Imprisonment is the deprivation of liberty. The right to vote (as the American colonists taught us) is one of the clearest expressions of liberty. Therefore only those who have not been removed from society due to their own transgressions against their fellow citizens should have a say in shaping that society. Stuart Edwards, Hitchin, Hertfordshire

I was sentenced to three months for drink driving, my first ever offence at 33. I served two weeks, I would never have expected to be able to vote, I was doing my time. I had extenuating circumstances (don't we all?) but come on, pay your taxes, be a citizen, you get the right to vote. People who do not serve their country well should not be allowed to vote, full stop. Anonymous

Part of the punishment for convicted criminals should be that they forfeit the right to vote. The right to vote is not a basic human right, it is a privilege for those who live in a civilised society and accept its laws. By violating those laws you place yourself outside that society. The human rights legislation is one of the worst aspects of our European membership. Victor Bagnelle Snr, Lowestoft, Suffolk

As an ex-prisoner I think it is perverse that prisoners are allowed to watch the X-Factor, yet are not allowed to participate in something constructive. It is interesting now that Jack Straw's career is winding down that we see his true colours; be it attacking young Muslim males or this 'throw away the key' mentality. R Steele, Shipley

The right to vote in a democratic country is a basic human and universal right as a citizen. It is not subject to qualification by any government. Once that principle is ceded then dubious governments of every hue can claim the ability to set its own and safety; not to be subject to degrading or inhuman treatment, etc. Loss of liberty is the punishment for their crime(s), not the loss of their citizenship and human rights, amongst which is the right to vote for the government - which may determine the laws that effect/alter their sentence! Fr Ray Lyons, London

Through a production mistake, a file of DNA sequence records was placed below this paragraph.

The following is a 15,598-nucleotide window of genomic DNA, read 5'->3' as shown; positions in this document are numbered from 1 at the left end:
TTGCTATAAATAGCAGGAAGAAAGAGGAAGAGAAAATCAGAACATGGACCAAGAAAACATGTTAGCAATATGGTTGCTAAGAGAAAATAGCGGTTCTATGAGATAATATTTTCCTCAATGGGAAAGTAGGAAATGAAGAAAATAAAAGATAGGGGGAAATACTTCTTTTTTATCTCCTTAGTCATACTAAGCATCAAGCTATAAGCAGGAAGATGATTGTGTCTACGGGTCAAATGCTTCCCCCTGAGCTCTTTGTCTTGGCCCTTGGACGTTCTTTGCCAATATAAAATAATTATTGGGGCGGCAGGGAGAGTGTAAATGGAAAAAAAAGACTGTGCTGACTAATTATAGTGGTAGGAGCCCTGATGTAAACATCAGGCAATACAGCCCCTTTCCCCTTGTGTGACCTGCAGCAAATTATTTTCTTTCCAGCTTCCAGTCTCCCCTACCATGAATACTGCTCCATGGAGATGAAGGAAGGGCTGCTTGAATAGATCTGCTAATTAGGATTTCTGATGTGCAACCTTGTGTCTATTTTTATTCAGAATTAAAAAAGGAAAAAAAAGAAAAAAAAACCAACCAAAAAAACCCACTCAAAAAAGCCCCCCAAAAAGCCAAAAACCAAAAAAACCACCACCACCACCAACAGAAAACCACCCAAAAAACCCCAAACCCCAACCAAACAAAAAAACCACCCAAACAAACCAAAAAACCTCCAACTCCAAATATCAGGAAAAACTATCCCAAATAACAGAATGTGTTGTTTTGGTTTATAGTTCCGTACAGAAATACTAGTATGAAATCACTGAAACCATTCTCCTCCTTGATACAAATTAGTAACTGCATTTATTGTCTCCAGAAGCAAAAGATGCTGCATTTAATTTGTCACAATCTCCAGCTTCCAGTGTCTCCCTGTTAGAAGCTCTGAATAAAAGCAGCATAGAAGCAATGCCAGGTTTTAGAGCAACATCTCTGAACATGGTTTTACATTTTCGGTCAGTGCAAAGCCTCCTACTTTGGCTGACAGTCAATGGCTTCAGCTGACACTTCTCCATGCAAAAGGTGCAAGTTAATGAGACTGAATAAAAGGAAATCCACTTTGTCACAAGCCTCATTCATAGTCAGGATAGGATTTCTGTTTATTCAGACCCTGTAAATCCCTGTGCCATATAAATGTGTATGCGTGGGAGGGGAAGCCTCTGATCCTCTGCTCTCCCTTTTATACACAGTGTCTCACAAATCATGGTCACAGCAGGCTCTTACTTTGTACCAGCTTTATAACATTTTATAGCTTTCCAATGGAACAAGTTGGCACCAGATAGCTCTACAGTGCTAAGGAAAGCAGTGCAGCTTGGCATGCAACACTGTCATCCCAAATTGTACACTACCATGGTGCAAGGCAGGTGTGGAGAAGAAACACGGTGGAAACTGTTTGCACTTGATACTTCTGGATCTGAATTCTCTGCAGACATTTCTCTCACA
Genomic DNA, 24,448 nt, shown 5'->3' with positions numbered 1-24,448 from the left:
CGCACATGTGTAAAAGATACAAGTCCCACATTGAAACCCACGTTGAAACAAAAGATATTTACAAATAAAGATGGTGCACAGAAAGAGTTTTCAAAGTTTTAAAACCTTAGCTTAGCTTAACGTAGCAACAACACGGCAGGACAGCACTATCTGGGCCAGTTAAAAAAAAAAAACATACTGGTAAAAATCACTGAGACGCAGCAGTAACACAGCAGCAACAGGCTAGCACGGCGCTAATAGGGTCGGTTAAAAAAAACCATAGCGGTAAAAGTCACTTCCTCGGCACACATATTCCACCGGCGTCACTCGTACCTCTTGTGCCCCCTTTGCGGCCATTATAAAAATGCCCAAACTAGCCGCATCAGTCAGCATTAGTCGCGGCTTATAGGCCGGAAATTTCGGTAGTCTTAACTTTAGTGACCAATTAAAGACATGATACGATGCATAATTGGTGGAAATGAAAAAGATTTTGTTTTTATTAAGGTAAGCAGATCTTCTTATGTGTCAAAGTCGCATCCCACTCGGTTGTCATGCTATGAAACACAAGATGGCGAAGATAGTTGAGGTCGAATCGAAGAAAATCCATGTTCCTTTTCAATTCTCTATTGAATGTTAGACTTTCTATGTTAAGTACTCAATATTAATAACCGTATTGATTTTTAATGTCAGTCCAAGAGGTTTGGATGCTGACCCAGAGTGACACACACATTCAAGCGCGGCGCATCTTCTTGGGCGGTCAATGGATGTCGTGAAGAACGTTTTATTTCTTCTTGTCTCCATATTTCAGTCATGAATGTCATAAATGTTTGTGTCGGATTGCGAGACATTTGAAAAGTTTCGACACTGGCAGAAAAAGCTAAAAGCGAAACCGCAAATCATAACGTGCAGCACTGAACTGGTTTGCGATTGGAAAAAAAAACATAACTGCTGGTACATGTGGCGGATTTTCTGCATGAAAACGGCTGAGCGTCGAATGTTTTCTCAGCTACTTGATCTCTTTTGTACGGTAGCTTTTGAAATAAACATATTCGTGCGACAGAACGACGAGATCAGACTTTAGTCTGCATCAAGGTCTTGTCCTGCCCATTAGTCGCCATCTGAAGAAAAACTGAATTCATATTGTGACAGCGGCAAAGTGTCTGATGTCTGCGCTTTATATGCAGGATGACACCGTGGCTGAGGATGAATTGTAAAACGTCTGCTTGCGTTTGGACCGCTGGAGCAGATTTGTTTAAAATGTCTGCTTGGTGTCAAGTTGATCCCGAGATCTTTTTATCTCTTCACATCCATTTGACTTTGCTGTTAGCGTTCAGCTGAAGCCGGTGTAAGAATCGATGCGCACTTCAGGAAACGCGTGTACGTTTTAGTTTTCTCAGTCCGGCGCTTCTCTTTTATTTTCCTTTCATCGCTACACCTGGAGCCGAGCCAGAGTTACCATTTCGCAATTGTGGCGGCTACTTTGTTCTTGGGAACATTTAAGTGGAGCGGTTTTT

Should prisoners be entitled to vote? Certainly not! They have been incarcerated for a reason, and in my eyes have forfeited any rights to the 'pleasures' that we law-abiding citizens enjoy. Giving criminals the vote (regardless of their sentence) is a slap in the face of the ordinary person. Daniel Everitt, Glenrothes, Fife, Scotland

Prisoners are in prison for a reason, to be punished. They already appear to have life very easy - games stations, televisions, radios etc. They should not be allowed to vote as the whole reason behind prison, as said, is to punish and the right to vote is enjoyed by people who are free and law abiding. Did the criminals who want to vote think of the victims' human rights when committing the crime? I don't think so. Prisoners should have no vote, end of story. William, Northamptonshire

The opportunity to vote has been taken away from the unfortunate victim of Mr Hirst so if I was him I would just be grateful that I was still alive and leave it at that. My opinion is when you commit a crime (especially taking another persons life) you forfeit your rights that the law abiding citizens enjoy. Janice Shell, Middlesbrough, UK